The training meetings with the CTO and Augusto Boal were combined with the study of other theatrical references, mainly the history of political theater and the theory of literary genres. Recovering the tradition of Brazilian political theater, whose relations established between artists and progressive social forces resulted in one of the best moments of formal experimentalism and aesthetic invention, the MST assumed as one of its paradigmatic references the experiences of the Popular Centers of Culture - CPC and the Movimento of Popular Culture – MCP, the latter with the participation of Paulo Freire.

Augusto Boal himself had carried out important work with the numerous CPC's spread across the country and with the MCP, until the 1964 coup, when these cultural organizations were exterminated by the Army due to their strong link with workers' and students' movements. Ligas Camponesas, an important peasant organization of that period, on which the MST is inspired, established an important work with the CPC's, with the MCP and with Boal. The work developed between the MST and Augusto Boal also had this symbolic dimension of resuming a model experience begun in the XNUMXs and interrupted by the military dictatorship. Boal always mentioned the significance of this historic experience in his meetings with the MST.

One of the most symbolic works of this resumption was the montage made by the MST of the play Mutirão in new sun, text by Nelson Xavier and Augusto Boal, written in 1961, and presented that same year at the first national congress of peasants in Minas Gerais. The text was missing for about 50 years. The MST managed to recover the text, publish it and produced a performance presented at the Unitary Meeting of Workers, Workers and Peoples of the Countryside, Waters and Forests, held in 2012, in a presentation for 5 thousand people. This text was also worked on in several MST schools, there was a radio theater version and a documentary.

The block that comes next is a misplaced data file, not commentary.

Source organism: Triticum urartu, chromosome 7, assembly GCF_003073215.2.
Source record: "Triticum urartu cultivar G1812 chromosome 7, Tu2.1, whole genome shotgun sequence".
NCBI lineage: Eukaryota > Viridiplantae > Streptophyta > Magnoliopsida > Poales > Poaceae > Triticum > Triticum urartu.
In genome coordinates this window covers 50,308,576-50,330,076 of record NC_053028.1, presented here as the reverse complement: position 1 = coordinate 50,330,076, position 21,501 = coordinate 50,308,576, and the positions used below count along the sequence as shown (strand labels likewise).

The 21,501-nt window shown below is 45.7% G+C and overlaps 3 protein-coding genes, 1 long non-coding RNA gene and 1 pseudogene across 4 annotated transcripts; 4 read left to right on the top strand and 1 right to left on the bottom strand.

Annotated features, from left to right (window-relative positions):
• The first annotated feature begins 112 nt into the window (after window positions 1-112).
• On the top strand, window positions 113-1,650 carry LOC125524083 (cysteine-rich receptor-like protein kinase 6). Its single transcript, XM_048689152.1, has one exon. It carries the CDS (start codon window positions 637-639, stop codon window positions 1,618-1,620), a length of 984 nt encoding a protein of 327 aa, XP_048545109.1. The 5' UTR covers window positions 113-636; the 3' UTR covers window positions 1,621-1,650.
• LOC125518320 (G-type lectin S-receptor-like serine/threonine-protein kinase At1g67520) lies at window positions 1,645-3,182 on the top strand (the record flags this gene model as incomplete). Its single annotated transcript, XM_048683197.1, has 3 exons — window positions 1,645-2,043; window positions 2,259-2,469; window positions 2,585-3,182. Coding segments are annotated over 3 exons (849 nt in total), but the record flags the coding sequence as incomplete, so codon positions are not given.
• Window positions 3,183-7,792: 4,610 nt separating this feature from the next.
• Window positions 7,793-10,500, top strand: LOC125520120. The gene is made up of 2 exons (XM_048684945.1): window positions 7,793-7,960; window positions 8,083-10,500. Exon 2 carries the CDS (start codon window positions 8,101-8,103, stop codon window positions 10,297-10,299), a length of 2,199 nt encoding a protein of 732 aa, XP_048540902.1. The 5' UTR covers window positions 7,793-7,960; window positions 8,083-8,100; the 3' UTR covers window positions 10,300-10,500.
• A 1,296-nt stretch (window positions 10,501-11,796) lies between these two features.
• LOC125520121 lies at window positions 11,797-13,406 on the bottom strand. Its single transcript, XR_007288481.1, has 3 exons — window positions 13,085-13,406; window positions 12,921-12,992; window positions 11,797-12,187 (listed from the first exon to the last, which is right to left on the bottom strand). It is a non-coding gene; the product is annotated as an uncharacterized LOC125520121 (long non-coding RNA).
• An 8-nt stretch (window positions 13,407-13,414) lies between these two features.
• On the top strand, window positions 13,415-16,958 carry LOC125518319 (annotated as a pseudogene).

Formal surveys

The need to go deeper into formal issues came from the practice itself with the various forms of interventions carried out by the members of the movement. At the beginning of the Brigade, the militants involved in the creation of the interventions reported difficulties with a certain formal reference that had been constituted until then, mainly around some Forum Theater techniques. A wide process of studies and research was then developed on the dramaturgical structures and formal experiments carried out in the tradition of political theater, the analysis of the conceptions of epic theater, the understanding of the historical and social dimension of the form, the critical analysis of the implications of dramatic form and the scope and impact of the cultural industry, themes that constituted a set of theoretical foundations that provided a deepening of theatrical practices in their multiplicity.